Maximum Contact

In Rigillo v. Rigillo, the Ontario Court of Appeal reaffirmed the importance of the “maximum contact” principle set out in subsection 16(10) of the Divorce Act which states:

In making an order under this section, the court shall give effect to the principle that a child of the marriage should have as much contact with each spouse as is consistent with the best interests of the child and, for that purpose, shall take into consideration the willingness of the person for whom custody is sought to facilitate such contact.

s. 16(10) of the Divorce Act, R.S.C., 1985, c. 3 (2nd Supp.)

In Rigillo, the Court stated that the lower court erred by relying on an existing temporary without prejudice order to create a status quo with one parent without considering the maximum contact principle. In other words, the Court of Appeal decision directed courts to specifically address the maximum contact principle when considering the best interests of the child test. This is good news for parents seeking expanded access or more time with their children.

This is in contrast with the proposed Divorce Act changes which propose to change the emphasis from custody and access to parenting time. The explainer for the proposed legislation specifically states that the government discounted a presumption of shared parenting to favour an analysis of the best interest of the child, stating:

Over the years, several private member’s billsFootnote 13 have proposed changes to the Divorce Act that would have created a legal presumption of equal shared parenting meaning equal time and joint decision-making responsibility. This presumption would apply unless a parent could prove that such an arrangement is not in the best interests of the child. While in most cases parents can and should share responsibilities for their children, a presumptive equal shared parenting arrangement does not work for all families. For example, if one parent travels frequently with work, or does shift work, it may be very difficult to share time with a child equally. If there has been family violence, sharing responsibilities may be dangerous to the child and other family members. An imbalance in power between spouses—as well as the high cost of legal representation—may make it difficult for a party to present evidence to convince a court not to apply the presumption. Several stakeholders, including the Canadian Bar Association, have argued that a presumption could increase litigation by forcing parents to lead evidence showing that the other parent is less fit, thus fuelling conflict. The Special Joint Committee on Child Custody and Access noted that a parenting presumption would shift the focus of the inquiry in parenting matters away from the best interests of the child. A presumption would be inconsistent with the emphasis on children’s best interests brought in by the 2019 changes to family laws.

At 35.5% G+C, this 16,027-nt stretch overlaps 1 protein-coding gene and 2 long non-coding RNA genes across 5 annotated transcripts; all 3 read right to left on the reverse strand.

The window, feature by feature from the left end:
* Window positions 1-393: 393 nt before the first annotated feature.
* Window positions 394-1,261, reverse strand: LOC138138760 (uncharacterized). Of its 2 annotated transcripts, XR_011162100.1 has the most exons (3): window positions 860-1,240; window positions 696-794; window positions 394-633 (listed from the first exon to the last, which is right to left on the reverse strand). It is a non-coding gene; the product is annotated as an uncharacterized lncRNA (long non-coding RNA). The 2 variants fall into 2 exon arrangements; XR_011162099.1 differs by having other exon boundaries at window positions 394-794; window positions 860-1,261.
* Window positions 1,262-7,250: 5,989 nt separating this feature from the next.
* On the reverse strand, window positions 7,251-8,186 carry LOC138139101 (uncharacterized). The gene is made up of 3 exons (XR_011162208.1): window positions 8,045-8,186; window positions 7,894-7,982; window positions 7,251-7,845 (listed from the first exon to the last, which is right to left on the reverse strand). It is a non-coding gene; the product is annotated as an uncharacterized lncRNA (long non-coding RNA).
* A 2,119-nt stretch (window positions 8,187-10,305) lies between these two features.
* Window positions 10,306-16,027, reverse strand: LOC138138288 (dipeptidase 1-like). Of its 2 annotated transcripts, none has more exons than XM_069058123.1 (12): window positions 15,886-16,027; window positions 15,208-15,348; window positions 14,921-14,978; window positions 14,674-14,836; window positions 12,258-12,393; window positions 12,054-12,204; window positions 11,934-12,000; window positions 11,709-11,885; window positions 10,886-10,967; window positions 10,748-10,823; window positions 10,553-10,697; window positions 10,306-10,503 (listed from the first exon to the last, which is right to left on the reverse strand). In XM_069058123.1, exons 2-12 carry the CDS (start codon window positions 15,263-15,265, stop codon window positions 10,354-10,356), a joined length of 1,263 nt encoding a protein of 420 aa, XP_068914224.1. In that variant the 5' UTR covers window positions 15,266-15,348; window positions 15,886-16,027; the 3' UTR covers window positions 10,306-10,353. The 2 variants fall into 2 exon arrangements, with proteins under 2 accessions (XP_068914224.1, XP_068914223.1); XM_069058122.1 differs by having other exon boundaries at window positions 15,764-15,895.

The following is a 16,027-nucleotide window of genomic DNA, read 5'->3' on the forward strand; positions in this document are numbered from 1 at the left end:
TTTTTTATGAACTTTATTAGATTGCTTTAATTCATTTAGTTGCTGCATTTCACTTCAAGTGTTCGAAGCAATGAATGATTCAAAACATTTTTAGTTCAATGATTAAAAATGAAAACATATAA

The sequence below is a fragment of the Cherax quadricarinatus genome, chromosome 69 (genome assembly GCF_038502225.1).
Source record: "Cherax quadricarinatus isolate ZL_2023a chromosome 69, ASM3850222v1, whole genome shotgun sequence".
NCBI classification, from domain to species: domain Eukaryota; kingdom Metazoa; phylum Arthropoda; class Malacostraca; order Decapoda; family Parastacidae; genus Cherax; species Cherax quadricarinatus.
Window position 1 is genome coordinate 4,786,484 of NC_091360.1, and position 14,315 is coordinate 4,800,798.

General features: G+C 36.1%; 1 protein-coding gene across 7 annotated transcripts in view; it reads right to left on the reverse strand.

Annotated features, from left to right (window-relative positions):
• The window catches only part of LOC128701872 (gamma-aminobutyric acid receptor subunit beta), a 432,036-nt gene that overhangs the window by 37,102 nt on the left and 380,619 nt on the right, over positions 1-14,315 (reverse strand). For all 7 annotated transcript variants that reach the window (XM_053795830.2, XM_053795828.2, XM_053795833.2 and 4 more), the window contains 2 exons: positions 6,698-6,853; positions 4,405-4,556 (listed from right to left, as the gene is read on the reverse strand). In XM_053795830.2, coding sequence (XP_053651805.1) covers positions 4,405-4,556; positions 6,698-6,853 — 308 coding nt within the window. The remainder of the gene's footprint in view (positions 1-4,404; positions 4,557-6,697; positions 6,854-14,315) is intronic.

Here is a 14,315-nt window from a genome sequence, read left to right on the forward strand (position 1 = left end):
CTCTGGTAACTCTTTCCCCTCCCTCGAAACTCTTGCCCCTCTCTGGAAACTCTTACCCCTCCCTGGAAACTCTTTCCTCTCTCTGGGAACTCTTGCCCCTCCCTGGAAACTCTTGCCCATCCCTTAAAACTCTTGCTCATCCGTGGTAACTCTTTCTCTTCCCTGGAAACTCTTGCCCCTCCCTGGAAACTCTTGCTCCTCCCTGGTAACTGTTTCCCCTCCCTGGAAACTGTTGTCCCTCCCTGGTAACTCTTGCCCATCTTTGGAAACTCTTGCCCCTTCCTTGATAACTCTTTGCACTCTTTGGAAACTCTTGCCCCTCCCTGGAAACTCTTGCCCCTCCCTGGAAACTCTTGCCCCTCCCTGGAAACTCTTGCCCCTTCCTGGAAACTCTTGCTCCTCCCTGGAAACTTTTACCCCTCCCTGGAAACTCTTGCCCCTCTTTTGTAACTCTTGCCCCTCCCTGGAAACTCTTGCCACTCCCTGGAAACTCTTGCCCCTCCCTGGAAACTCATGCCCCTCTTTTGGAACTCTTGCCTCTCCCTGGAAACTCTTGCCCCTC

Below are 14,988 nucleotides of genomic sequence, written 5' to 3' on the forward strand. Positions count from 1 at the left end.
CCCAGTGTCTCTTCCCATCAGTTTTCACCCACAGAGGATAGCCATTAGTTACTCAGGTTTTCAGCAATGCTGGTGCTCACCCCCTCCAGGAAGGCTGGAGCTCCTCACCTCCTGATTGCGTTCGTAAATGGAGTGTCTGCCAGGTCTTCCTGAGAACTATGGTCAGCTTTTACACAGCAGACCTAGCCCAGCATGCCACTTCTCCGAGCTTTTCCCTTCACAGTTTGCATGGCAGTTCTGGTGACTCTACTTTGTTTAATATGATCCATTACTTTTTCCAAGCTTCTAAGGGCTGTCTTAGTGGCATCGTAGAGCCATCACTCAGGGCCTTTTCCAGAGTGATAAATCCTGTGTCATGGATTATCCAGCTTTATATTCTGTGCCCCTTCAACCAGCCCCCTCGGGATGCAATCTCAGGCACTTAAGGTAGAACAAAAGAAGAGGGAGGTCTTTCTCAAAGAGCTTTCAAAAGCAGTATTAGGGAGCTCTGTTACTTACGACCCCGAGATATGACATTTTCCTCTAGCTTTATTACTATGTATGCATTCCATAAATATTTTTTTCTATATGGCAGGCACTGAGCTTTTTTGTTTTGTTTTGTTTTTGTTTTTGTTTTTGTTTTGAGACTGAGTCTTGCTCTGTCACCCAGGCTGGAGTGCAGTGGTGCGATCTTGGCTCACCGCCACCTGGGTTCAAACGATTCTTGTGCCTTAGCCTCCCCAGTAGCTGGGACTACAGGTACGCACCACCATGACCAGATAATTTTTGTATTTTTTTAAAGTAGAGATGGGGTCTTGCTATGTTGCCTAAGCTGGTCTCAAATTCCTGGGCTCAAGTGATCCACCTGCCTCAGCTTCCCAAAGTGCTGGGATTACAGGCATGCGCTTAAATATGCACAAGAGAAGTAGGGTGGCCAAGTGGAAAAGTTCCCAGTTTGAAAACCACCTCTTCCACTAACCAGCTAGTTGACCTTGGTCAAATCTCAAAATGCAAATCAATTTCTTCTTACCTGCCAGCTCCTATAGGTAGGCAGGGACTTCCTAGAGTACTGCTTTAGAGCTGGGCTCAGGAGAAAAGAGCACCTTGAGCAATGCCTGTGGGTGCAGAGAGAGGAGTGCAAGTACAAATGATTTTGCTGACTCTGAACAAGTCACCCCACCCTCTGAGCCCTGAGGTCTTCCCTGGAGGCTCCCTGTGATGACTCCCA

Legislative Background: An Act to amend the Divorce Act, the Family Orders and Agreements Enforcement Assistance Act and the Garnishment, Attachment and Pension Diversion Act and to make consequential amendments to another Act (Bill C-78 in the 42nd Parliament)

It is important to have a strong team of family lawyers to assist you in your family law dispute. If you have questions about your rights and obligations relating to child custody or access contact Windsor family law lawyers Mary Fox, Tanya McNevin or Thomas MacKay today by calling 519-259-1820.   We serve clients in Windsor, Tecumseh, Lasalle, Essex, Leamington, Kingsville, Belle River and Lakeshore, and throughout southern Ontario.

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